Geosynthetics in Civil Engineering Edited by R. W. Sarsby

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Geosynthetics in Civil Engineering
Edited by R. W. Sarsby

Contents
Contributor contact details x 

Part I General issues
1 The design principles of geosynthetics 3
R. M. KOERNER, Drexel University, USA
1.1 Introduction 3
1.2 Past practice in geosynthetic design 3
1.3 Present practice in geosynthetic design 4
1.4 Possible future practice in geosynthetic design 10
1.5 Summary and conclusions 16
1.6 Acknowledgements 18
1.7 References 18
2 The material properties of geosynthetics 19
S. W. PERKINS, Montana State University, USA
2.1 Introduction 19
2.2 Physical properties 20
2.3 Mechanical properties 21
2.4 Hydraulic properties 27
2.5 Endurance properties 29
2.6 Degradation 31
2.7 Sources of further information 33
2.8 References 34
3 The durability of geosynthetics 36
G. R. KOERNER, Y. G. HSUAN and R. M. KOERNER,
Drexel University, USA
3.1 Introduction 36
3.2 Mechanisms of degradation 42
3.3 Synergistic effects 51
3.4 Accelerated testing methods 54
3.5 Summary and conclusion 59
3.6 Acknowledgements 61
3.7 References 61
4 National and international standards governing geosynthetics
L. D. SUITS, North American Geosynthetics Society, USA
4.1 Why standardization? 66
4.2 Types of standard 66
4.3 Standards development organizations 68
4.4 Geosynthetic standards 73
4.5 Future trends 74
4.6 Conclusions 92
4.7 References 93

Part II Applications
5 Multifunctional uses of geosynthetics in civil 97 engineering
C. J. F. P. JONES, Newcastle University, UK
5.1 Introduction 97
5.2 Composite geosynthetics 98
5.3 Smart geosynthetics 100
5.4 Active geosynthetics 104
5.5 Future trends 121
5.6 Sources of further information 123
5.7 References 123
6 The use of geosynthetics as filters in civil 127 engineering
J. FANNIN, University of British Columbia, Canada
6.1 Introduction 127
6.2 Compatibility requirements 129
6.3 Material properties for design 130
6.4 Design criteria 134
6.5 Specification of materials 141
6.6 Construction considerations 142
6.7 Sources of further information 143
6.8 Future trends 144
6.9 References 145
7 The use of geosynthetics as separators in civil 148 engineering
W. WILMERS, Germany
7.1 Introduction 148
7.2 Applications 151
7.3 Requirements for geotextiles 156
7.4 Requirements for fill material 160
7.5 Construction 161
7.6 References 162
7.7 Regulations 162
8 Landfill applications 163
T. MEGGYES, Bundesanstalt für Materialforschung und -prüfung, Germany
8.1 Waste separation and pretreatment 163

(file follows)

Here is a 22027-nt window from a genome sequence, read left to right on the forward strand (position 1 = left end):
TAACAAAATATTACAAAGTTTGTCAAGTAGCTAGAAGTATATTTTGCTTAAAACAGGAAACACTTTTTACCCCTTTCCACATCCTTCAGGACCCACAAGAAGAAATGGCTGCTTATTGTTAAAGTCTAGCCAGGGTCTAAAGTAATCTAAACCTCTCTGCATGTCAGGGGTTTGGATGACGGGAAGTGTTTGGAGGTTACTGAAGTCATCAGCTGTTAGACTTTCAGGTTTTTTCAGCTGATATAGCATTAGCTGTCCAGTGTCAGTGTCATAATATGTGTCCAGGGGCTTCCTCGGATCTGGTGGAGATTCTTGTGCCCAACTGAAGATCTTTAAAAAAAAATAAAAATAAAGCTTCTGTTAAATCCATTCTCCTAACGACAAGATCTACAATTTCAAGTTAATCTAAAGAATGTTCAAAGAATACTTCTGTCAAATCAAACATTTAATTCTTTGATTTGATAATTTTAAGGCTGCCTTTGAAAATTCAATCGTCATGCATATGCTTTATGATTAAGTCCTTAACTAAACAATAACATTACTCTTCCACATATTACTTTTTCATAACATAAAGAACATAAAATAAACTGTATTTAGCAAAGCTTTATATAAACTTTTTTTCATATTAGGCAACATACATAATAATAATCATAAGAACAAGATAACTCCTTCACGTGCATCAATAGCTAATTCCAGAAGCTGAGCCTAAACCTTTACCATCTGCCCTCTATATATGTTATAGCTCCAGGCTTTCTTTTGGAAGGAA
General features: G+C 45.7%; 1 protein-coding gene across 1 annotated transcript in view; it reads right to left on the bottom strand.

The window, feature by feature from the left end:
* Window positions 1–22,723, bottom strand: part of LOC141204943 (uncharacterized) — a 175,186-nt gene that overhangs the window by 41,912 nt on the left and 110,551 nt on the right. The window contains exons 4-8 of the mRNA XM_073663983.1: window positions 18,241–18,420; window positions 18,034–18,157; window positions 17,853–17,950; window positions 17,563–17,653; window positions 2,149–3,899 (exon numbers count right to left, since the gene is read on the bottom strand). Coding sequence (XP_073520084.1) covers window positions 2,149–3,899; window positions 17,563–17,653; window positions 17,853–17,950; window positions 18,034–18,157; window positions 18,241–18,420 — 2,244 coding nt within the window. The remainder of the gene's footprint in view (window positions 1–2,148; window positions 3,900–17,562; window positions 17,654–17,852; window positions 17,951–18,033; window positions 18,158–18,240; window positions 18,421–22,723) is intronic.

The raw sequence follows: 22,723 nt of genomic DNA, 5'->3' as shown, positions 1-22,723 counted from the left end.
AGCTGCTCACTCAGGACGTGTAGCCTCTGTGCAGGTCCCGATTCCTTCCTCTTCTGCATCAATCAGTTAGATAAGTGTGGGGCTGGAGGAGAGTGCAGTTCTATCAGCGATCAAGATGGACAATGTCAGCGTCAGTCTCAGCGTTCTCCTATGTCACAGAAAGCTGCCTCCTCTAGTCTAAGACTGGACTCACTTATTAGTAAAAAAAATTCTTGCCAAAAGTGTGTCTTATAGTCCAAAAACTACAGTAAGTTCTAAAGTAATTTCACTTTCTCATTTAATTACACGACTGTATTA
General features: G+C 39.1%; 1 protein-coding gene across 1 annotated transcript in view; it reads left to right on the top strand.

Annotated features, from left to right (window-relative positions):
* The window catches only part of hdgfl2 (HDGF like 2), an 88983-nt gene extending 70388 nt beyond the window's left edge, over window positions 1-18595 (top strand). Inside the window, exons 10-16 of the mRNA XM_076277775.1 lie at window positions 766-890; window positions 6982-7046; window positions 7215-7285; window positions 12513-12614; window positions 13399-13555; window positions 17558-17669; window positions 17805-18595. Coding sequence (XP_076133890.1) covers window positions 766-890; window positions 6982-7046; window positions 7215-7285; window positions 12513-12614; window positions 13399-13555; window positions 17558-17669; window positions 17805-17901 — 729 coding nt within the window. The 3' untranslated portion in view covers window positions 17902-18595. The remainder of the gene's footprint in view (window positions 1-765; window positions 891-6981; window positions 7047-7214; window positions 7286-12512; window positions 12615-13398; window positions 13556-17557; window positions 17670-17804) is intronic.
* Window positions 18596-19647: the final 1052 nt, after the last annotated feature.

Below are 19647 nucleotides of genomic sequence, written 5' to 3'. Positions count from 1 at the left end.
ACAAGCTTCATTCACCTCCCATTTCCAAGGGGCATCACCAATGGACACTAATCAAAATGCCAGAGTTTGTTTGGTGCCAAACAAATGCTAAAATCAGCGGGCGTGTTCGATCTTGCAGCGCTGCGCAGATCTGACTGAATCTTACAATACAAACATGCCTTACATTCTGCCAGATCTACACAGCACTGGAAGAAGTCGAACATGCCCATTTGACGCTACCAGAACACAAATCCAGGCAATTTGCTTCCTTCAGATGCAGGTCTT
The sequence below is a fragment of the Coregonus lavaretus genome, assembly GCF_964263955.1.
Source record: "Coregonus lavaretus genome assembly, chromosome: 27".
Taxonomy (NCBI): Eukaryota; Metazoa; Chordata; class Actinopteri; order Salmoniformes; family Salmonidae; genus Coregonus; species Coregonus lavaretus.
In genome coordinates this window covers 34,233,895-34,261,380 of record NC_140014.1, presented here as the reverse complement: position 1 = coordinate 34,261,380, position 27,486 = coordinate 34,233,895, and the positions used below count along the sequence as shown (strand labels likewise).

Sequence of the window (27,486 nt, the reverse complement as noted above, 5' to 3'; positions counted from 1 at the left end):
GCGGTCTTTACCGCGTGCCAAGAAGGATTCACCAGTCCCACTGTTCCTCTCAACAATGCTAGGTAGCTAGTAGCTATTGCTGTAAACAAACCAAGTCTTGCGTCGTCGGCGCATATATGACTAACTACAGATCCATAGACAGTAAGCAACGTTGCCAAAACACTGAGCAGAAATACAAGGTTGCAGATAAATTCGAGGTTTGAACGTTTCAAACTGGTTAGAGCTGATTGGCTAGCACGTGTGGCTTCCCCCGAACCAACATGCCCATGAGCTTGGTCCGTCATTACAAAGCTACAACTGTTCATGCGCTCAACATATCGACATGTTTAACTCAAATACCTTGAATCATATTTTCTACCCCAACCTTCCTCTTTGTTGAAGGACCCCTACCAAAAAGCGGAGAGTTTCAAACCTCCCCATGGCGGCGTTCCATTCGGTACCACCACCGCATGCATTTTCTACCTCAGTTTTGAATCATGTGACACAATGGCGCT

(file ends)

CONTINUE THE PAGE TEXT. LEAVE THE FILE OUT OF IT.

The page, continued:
8.2 Landfill concepts 164
8.3 Landfill phases 166
8.4 Landfill liners 166
8.5 Design considerations for earthen liners 170
8.6 Design considerations for geomembrane liners 172
8.7 Drainage systems 173
8.8 Landfill gas generation and management 174
8.9 Cut-off walls 174
8.10 Safety analysis of landfill liners 175
8.11 Acknowledgements 175
8.12 References 175
8.13 Further reading 176
9 The use of geosynthetics as barrier materials in 181 civil engineering
H. ZANZINGER, SKZ-TeConA GmbH, Germany
9.1 History 181
9.2 Products 183
9.3 Design 186
9.4 Hydraulic applications 188
9.5 Tunnelling 190
9.6 Transportation 191
9.7 Landfills 191
9.8 Construction of geosynthetic barriers 196
9.9 References 198
10 The use of geosynthetics to improve the 201 performance of foundations in civil engineering
J. G. COLLIN, The Collin Group Ltd, USA
10.1 Introduction 201
10.2 Column-supported embankments 201
10.3 Advantages and disadvantages of column-supported embankments 205
10.4 Feasibility evaluations 206
10.5 Design concepts 206
10.6 Geosynthetic-reinforced soil foundations 225
10.7 References 229
11 Quality assurance for geosynthetics 233
D. SMITH, EDGE Consultants UK Ltd, UK
11.1 Introduction 233
11.2 Definitions 234
11.3 Responsibilities 234
11.4 Design aspects 235
11.5 Manufacturing quality control 237
11.6 Installation and construction 238
11.7 Benefits 241
11.8 Costs 241
11.9 Future trends and sources of further information 242
11.10 References 242
12 Limited-life geosynthetics 244
R. W. SARSBY, University of Wolverhampton, UK
12.1 Introduction 244
12.2 Concept of limited-life geosynthetics 244
12.3 Natural fibres as industrial materials 248
12.4 Agro-industrial fibres 251
12.5 Vegetable fibre characteristics 258
12.6 Erosion control 263
12.7 Basal reinforcement of embankments on soft soil 272
12.8 Conclusions 282
12.9 References 283
Index 287

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